Health information technology (HIT) has immense potential to improve the care provided to patients. Electronic health record systems, decision support and communication tools are routinely implemented with the aims of decreasing error, improving efficiency and increasing patient safety and satisfaction. However, a current and significant challenge is the high failure rate of HIT projects. Most of these failures are not due to flawed technology, but rather due to the lack of systematic considerations of human factors and other non-technology issues in the design and implementation processes. Safe and successful HIT solutions require understanding human abilities and limitations, human-computer interaction, workflow, and sociotechnical needs. In this talk, I will discuss a range of research projects from improving the usability of electronic record systems to the development of dashboards all aimed at supporting better, safer healthcare.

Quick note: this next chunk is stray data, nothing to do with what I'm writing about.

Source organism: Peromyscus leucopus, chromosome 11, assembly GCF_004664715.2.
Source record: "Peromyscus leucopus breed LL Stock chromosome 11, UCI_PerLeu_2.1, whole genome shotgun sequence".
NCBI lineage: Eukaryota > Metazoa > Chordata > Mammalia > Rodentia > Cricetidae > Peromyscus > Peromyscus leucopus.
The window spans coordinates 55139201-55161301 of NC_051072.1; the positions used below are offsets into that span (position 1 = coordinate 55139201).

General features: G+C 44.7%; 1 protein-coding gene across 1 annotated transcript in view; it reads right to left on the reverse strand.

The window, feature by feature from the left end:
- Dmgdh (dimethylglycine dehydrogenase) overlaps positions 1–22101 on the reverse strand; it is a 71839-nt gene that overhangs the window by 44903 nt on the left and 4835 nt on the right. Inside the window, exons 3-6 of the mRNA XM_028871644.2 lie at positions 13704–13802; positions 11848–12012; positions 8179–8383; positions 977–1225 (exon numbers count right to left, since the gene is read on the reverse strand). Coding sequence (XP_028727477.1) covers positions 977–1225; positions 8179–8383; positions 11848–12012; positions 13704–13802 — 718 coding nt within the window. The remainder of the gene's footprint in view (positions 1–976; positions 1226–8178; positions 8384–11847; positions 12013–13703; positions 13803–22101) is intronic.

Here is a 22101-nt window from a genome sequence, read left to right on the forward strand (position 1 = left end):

About Dr. Franklin:
Dr. Franklin is an assistant professor in the National Center for Cognitive Informatics and Decision Making in Healthcare at the University of Texas Health Science Center Houston. Trained in psychology and linguistics, Dr. Franklin currently conducts research related to patient safety, decision making, usability and communication. Dr. Franklin teaches courses in cognitive engineering, computer supported collaborative work, research methods, and information and knowledge representation.